Judges Give Kick in the Pants to Pension Reform Movement in California?

Judges have pretty much thrown out the voter’s ballot measure in San Diego and San Jose to save their pension systems. Now a judge has refused to allow the people of Ventura County to vote on a ballot measure to protect the workers’ pension system by giving them control of their pension funds. So, why spend time, effort or money to save CalPRS, CalSTRS or the local pension system if a judge will decide the systems are owned by the unions and cannot be changed?

The good/bad news is that the pension systems will collapse without reform and the unions will cry—as will the taxpayers forced to bail out a corrupt system.

“But even limiting pension cuts to new hires is not a legal sure thing. The San Diego and San Jose measures are being challenged by the state Public Employment Relations Board because they were not bargained with labor unions.

A cost-cutting Los Angeles pension reform was overturned two weeks ago by a Los Angeles labor board. A hearing officer concluded that at the moment of hire, new employees become members of the bargaining unit and therefore get the same benefits.”

Photo courtesy of secretlondon123, flickr

Photo courtesy of secretlondon123, flickr


Ventura pension vote blocked, summit this fall?

Ed Mendel, CalPensions, 8/11/14

Backers of a Ventura County pension reform initiative, which was removed from the November ballot by a judge last week, are not appealing the ruling. But they may meet with other reformers after the elections this fall to discuss a statewide pension reform initiative.

The Ventura reformers, including Supervisor Peter Foy, are talking about meeting with the leaders of pension reform measures in San Diego and San Jose approved by voters two years ago — former San Diego city councilman Carl DeMaio and San Jose Mayor Chuck Reed.

“I think we are going to get some large donors if we can all agree on something that’s workable,” said David Grau, chairman of the Ventura County Taxpayers Association and a leader of the county initiative drive.

The local pension reformers from all three areas share one common goal: cut growing pension costs that eat up funds needed for basic government services. But the methods they chose to cut pension costs are very different.

The Ventura County initiative, similar to the San Diego initiative, would have given new hires a 401(k)-style investment plan instead of a pension (the San Diego initiative exempted police) and called for a five-year freeze on pay used to calculate pensions.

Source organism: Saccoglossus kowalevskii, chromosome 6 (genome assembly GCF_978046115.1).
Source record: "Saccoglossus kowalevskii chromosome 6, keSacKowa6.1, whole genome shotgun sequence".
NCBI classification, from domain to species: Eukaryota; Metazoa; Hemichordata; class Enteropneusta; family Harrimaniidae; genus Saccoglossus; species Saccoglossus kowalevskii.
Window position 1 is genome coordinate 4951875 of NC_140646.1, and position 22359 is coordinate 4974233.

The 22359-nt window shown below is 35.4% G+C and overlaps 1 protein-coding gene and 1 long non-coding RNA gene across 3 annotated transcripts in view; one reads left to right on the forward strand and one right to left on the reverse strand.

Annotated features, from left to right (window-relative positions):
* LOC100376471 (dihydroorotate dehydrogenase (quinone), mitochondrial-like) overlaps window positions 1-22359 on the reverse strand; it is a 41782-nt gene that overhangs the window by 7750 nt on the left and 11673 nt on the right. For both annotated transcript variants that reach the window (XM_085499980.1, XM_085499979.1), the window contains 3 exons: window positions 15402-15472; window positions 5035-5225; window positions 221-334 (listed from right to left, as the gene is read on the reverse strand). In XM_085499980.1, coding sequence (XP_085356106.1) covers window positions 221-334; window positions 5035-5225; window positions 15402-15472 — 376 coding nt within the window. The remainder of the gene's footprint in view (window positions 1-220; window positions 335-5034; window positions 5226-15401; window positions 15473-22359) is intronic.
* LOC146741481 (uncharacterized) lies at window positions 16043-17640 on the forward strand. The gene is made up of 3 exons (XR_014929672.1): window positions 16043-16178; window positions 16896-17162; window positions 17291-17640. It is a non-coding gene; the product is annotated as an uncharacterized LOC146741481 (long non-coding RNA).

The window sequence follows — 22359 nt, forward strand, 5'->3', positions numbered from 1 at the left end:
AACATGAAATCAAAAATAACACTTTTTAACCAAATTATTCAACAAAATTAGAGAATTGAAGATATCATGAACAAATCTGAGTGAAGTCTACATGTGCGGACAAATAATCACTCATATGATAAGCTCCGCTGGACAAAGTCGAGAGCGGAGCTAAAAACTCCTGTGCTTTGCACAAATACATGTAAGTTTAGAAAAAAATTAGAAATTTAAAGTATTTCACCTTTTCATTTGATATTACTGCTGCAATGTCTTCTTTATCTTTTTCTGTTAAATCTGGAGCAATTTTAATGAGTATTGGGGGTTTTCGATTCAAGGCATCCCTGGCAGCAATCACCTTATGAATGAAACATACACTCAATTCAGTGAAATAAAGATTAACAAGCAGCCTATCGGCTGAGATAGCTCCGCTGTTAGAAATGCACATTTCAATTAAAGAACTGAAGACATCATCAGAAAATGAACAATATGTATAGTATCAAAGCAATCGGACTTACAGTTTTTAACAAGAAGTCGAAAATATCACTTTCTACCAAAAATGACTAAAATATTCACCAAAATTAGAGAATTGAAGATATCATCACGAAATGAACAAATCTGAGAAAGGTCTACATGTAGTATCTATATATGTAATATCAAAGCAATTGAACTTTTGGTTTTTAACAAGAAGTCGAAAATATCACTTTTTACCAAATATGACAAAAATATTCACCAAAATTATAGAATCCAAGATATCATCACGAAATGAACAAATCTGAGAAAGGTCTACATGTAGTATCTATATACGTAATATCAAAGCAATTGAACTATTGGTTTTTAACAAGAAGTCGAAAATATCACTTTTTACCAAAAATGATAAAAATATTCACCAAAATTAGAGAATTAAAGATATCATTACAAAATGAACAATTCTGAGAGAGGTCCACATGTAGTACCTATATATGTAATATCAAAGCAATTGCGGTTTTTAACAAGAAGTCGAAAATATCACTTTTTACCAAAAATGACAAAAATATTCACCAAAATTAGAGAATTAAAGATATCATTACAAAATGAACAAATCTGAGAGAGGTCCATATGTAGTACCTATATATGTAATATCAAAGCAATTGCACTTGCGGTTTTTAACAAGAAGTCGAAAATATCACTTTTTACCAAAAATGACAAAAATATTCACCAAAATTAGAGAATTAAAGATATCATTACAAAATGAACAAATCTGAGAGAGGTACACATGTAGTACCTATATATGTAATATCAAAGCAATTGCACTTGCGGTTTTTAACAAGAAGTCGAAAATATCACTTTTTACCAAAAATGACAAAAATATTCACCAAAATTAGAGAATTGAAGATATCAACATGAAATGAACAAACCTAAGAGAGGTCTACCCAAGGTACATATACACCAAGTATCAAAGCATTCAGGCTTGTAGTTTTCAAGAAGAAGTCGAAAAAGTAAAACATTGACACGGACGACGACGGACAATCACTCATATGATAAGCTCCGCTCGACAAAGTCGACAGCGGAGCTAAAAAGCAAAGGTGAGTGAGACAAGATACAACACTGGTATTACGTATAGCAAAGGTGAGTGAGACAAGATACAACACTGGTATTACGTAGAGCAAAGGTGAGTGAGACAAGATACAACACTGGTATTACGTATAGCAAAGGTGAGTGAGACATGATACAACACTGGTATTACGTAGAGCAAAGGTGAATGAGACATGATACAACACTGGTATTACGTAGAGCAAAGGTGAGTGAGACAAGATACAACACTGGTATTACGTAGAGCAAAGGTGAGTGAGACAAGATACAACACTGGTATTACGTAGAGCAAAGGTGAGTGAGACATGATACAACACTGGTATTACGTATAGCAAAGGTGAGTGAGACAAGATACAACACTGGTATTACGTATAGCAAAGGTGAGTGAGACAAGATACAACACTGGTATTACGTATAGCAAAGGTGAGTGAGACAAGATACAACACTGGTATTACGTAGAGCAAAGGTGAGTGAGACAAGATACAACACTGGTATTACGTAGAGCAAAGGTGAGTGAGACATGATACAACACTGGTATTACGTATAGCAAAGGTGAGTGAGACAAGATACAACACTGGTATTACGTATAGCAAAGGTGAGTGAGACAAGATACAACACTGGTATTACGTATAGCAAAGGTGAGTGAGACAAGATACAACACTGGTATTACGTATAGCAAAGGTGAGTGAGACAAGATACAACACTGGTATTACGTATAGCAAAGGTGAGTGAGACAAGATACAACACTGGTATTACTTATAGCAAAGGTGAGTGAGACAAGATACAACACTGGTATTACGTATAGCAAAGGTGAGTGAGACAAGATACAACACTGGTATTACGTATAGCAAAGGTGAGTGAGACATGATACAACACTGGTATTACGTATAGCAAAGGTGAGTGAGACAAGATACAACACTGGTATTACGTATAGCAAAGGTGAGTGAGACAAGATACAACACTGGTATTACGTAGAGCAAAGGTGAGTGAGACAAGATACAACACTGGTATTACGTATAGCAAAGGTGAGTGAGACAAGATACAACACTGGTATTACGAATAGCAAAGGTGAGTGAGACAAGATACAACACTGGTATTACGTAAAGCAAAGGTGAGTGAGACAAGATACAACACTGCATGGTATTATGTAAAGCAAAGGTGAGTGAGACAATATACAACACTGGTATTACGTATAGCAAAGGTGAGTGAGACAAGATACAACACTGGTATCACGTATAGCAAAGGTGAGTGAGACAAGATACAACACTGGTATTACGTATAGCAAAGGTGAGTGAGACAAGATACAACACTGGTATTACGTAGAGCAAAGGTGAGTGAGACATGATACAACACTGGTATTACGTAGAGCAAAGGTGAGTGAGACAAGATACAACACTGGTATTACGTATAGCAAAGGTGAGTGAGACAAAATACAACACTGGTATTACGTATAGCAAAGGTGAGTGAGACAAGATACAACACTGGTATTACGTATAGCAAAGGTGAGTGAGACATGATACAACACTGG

The San Jose measure, while protecting pension amounts already earned, gives current workers and new hires a choice for pensions earned in the future: pay much more to earn the old pension amounts or receive a lower pension.

Instead of eventually eliminating pensions like the Ventura County plan, the statewide initiative Reed dropped last January, complaining of a misleading ballot summary, is intended to strengthen pension funding and could even increase-short term costs.

In addition to the pension choice, a little-publicized provision in the Reed initiative would require governments to propose, but not enact, annual plans for fully funding pensions and retiree health care in an unusually short 15 years.

Grau said the Ventura group had not yet talked to Reed, who has said he will continue pushing his initiative for 2016. DeMaio is interested in a statewide pension initiative, Grau said, but he is running for Congress and may not want to meet until after the November election.

Reformers think a cost-cutting pension reform Gov. Brown pushed through the Legislature two years ago falls short of what is needed. New hires get lower pensions and, among other things, some employees will pay a little more for their pensions.

The Legislature rejected one of the governor’s key proposals: a “hybrid” plan for new hires that combines a smaller pension with a 401(k)-style individual investment plan, similar to the retirement plan adopted for federal employees in 1986.

Could local pension reformers find common ground on some version of a hybrid plan? An incentive for the local reformers would be the possible support of a re-elected Brown, who has a big lead in the polls, if he were to renew his interest in pension reform.

If voters had approved the Ventura County initiative, some expected a domino-like spread of similar ballot measures to the 19 other counties with retirement systems operating under a 1937 act.